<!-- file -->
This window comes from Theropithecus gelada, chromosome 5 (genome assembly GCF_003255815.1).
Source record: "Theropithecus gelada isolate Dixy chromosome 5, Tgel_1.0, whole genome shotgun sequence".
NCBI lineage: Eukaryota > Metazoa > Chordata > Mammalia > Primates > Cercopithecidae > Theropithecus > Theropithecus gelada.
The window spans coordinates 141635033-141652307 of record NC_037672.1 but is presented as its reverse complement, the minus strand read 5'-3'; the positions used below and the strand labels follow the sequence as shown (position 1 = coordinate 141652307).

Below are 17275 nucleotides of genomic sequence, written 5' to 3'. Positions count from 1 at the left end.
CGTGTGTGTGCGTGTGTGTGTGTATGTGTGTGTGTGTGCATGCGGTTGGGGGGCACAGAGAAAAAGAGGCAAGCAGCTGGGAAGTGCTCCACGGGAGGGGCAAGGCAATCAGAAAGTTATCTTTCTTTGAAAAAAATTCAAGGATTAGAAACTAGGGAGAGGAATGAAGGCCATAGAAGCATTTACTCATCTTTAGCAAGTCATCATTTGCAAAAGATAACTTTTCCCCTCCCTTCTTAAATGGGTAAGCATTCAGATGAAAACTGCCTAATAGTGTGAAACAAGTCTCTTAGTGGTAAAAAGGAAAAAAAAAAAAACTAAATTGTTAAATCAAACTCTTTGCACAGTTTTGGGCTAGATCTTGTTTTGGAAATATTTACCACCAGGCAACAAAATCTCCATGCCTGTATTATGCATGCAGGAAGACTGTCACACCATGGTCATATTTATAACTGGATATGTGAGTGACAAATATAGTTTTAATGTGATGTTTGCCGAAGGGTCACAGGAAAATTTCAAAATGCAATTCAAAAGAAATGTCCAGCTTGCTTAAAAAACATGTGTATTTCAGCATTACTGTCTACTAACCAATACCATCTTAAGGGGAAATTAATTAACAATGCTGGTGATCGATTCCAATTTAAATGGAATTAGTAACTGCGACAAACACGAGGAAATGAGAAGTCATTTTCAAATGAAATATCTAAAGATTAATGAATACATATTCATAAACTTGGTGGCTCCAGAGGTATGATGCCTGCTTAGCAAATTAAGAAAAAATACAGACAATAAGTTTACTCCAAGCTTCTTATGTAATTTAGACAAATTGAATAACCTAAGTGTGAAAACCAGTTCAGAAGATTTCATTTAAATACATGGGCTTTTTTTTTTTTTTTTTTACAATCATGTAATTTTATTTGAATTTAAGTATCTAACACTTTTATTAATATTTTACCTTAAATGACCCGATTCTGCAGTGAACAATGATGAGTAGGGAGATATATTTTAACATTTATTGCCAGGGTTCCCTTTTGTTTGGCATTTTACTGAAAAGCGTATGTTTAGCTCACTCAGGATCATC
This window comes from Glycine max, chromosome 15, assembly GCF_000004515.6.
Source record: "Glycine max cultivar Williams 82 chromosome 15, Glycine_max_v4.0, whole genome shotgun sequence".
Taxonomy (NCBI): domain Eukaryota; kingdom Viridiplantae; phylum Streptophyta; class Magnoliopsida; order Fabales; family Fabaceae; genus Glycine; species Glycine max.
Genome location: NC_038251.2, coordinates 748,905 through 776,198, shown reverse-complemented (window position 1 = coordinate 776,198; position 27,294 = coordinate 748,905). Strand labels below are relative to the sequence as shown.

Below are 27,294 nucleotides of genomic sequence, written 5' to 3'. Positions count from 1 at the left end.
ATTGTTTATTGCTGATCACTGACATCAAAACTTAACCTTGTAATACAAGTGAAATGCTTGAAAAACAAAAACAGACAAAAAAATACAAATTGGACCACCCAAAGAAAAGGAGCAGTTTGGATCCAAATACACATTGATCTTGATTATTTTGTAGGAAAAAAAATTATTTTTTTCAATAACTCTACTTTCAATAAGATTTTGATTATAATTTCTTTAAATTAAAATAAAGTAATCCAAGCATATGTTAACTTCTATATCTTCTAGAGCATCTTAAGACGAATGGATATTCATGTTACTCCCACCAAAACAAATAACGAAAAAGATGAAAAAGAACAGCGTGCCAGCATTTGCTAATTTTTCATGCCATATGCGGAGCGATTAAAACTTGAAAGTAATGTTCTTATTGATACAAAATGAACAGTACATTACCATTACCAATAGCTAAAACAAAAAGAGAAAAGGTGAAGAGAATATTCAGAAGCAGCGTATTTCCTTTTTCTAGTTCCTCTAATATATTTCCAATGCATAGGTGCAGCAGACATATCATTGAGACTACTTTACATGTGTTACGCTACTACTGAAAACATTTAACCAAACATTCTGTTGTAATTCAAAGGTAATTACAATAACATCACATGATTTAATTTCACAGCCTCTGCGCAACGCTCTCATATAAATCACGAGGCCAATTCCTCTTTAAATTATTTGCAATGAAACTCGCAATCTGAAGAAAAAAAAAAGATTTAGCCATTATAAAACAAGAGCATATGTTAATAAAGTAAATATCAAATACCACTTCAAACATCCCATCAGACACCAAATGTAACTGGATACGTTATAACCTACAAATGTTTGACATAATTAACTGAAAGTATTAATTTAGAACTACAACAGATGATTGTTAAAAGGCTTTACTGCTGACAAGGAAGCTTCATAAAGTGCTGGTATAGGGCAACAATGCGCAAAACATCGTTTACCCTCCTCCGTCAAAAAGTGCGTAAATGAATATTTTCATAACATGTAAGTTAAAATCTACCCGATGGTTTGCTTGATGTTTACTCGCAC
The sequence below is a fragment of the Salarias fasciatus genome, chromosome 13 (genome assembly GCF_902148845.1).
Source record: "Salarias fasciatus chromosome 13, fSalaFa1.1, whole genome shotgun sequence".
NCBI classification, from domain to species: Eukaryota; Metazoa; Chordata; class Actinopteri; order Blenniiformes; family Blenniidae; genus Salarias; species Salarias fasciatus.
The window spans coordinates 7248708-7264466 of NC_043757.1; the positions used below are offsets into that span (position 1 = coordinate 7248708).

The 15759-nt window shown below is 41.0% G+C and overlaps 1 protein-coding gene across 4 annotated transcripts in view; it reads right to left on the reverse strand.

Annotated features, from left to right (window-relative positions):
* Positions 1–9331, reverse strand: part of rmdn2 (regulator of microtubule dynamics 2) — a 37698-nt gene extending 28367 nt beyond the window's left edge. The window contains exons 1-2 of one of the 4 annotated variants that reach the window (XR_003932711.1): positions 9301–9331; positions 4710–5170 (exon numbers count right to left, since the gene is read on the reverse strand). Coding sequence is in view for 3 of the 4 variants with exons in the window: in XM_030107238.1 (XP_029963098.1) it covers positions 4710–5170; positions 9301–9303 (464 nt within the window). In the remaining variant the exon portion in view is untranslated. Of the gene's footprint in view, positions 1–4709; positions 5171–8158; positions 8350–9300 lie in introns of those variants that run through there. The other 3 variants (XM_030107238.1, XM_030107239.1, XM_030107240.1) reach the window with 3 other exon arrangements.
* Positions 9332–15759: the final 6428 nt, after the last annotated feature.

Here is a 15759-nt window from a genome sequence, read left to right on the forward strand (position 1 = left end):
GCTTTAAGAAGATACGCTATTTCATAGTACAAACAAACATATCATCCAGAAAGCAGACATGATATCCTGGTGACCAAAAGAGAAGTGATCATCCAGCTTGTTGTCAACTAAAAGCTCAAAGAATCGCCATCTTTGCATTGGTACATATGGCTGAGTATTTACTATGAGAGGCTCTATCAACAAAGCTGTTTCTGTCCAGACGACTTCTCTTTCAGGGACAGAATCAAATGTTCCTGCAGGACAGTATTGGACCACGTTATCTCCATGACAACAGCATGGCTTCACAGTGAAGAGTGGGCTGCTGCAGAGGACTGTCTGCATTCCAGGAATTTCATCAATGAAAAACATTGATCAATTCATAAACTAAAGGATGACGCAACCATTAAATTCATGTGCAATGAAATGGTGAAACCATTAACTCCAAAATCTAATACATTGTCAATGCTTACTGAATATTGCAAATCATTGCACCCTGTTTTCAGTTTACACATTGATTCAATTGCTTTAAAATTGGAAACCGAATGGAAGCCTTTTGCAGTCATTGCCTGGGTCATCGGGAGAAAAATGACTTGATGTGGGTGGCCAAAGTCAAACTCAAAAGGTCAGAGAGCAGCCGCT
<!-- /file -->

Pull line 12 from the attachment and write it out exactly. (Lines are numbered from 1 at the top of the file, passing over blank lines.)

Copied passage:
ATTGTTTATTGCTGATCACTGACATCAAAACTTAACCTTGTAATACAAGTGAAATGCTTGAAAAACAAAAACAGACAAAAAAATACAAATTGGACCACCCAAAGAAAAGGAGCAGTTTGGATCCAAATACACATTGATCTTGATTATTTTGTAGGAAAAAAAATTATTTTTTTCAATAACTCTACTTTCAATAAGATTTTGATTATAATTTCTTTAAATTAAAATAAAGTAATCCAAGCATATGTTAACTTCTATATCTTCTAGAGCATCTTAAGACGAATGGATATTCATGTTACTCCCACCAAAACAAATAACGAAAAAGATGAAAAAGAACAGCGTGCCAGCATTTGCTAATTTTTCATGCCATATGCGGAGCGATTAAAACTTGAAAGTAATGTTCTTATTGATACAAAATGAACAGTACATTACCATTACCAATAGCTAAAACAAAAAGAGAAAAGGTGAAGAGAATATTCAGAAGCAGCGTATTTCCTTTTTCTAGTTCCTCTAATATATTTCCAATGCATAGGTGCAGCAGACATATCATTGAGACTACTTTACATGTGTTACGCTACTACTGAAAACATTTAACCAAACATTCTGTTGTAATTCAAAGGTAATTACAATAACATCACATGATTTAATTTCACAGCCTCTGCGCAACGCTCTCATATAAATCACGAGGCCAATTCCTCTTTAAATTATTTGCAATGAAACTCGCAATCTGAAGAAAAAAAAAAGATTTAGCCATTATAAAACAAGAGCATATGTTAATAAAGTAAATATCAAATACCACTTCAAACATCCCATCAGACACCAAATGTAACTGGATACGTTATAACCTACAAATGTTTGACATAATTAACTGAAAGTATTAATTTAGAACTACAACAGATGATTGTTAAAAGGCTTTACTGCTGACAAGGAAGCTTCATAAAGTGCTGGTATAGGGCAACAATGCGCAAAACATCGTTTACCCTCCTCCGTCAAAAAGTGCGTAAATGAATATTTTCATAACATGTAAGTTAAAATCTACCCGATGGTTTGCTTGATGTTTACTCGCAC